In an era of outsourcing, one university says it’s seeing a return of some manufacturers who had previously moved manufacturing plants overseas because they want to take advantage of higher quality processes and expertise than what they can find overseas. This is especially the case in the use of high-level information technology and robotics in the manufacturing process.

Wichita State University (WSU) began planning its Center of Innovation and Enterprise Engagement three and a half years ago to assist firms gain access to research facilities and laboratories to bring improved products and processes to market.

The University’s aeronautical engineering department has a long research history with aircraft manufacturers in Wichita – dubbed the Air Capital City. A Workforce Innovation Regional Economic Development Grant from the U.S. Department of Labor funded the center which aims to show smaller area manufacturers how to transform their manufacturing process from legacy materials, such as aluminum for aircraft, to a variety of composites.

Composites are not new to the aviation industry; one of the first uses of composites in aircraft manufacturing dates to the 1980s with Beech Aircraft’s Starship 1. While the aircraft was not commercially successful, it showed the industry how lighter and stronger composites were an advance over traditional aviation materials.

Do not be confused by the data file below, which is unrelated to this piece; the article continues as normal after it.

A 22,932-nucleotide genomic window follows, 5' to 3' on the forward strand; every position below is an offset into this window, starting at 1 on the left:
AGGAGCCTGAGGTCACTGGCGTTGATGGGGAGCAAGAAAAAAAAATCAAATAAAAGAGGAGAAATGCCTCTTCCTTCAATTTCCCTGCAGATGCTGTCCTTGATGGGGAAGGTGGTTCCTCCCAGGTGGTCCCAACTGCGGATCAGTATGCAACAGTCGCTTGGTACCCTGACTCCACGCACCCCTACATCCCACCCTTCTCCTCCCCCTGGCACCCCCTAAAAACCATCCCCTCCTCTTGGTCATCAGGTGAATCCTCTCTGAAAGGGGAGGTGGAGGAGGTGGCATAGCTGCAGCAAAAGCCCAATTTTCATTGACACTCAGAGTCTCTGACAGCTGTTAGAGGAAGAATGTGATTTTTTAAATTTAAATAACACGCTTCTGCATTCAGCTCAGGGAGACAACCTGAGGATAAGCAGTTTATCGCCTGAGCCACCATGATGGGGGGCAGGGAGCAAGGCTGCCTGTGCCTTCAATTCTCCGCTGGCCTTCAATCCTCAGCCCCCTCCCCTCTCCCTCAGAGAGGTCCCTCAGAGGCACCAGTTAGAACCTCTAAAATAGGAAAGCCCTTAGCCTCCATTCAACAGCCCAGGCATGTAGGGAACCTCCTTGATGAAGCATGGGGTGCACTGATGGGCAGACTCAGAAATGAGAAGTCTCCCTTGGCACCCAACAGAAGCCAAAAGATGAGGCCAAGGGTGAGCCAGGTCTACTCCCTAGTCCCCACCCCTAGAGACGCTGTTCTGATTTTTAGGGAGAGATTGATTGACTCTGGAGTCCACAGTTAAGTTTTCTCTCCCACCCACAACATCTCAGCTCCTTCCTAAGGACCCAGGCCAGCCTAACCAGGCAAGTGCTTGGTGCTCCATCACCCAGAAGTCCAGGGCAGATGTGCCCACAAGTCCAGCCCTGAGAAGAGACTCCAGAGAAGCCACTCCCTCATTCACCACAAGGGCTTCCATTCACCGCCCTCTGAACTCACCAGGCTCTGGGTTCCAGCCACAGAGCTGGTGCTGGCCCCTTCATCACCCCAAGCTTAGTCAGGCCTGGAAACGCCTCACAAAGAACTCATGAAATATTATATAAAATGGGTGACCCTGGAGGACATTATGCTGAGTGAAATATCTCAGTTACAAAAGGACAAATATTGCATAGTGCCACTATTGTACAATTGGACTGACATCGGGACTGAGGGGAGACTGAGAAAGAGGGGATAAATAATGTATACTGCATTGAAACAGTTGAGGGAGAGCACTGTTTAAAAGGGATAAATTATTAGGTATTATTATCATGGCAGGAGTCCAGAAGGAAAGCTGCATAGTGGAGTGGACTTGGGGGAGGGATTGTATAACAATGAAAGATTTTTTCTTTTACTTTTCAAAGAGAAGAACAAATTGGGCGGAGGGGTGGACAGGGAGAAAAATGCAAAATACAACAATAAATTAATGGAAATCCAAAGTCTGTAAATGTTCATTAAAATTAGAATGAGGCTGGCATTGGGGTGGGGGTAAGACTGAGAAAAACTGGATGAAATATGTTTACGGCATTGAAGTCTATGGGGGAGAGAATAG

Small and medium-size manufacturers often lack the research and development departments of the larger companies, said WSU Engineering Dean Zulma Toro-Ramos. These companies are part of the supply chain that the larger manufacturers rely on for parts and sub-assemblies.

“They come to us with a problem or with a goal of finding out if they can move toward these additional products from composites,” Toro-Ramos says. “Some of them do not have any idea as to what the requirements are to add composites to their product mix.”

The Nanocomposites and Biocomposites Laboratory, one of 12 research sectors in the aeronautical engineering department, employs 13 graduate students and one undergrad and works with such companies as Spirit AeroSystems, Hawker Beechcraft, Bombardier-Learjet, Boeing and Cessna, as well as NASA, the Office of Naval Research, the Air Force Office of Scientific Research, the Department of Energy and the state of Kansas.

Debra Franklin, who operates the center, says it takes a customized approach in working with firms and how each would like to integrate aramid, carbon and fiberglass into their products. “We are also experimenting with new composite materials,” Toro-Ramos said. “Depending upon the needs of some sectors that we have identified, we are trying to come up with new composite materials for different industries.”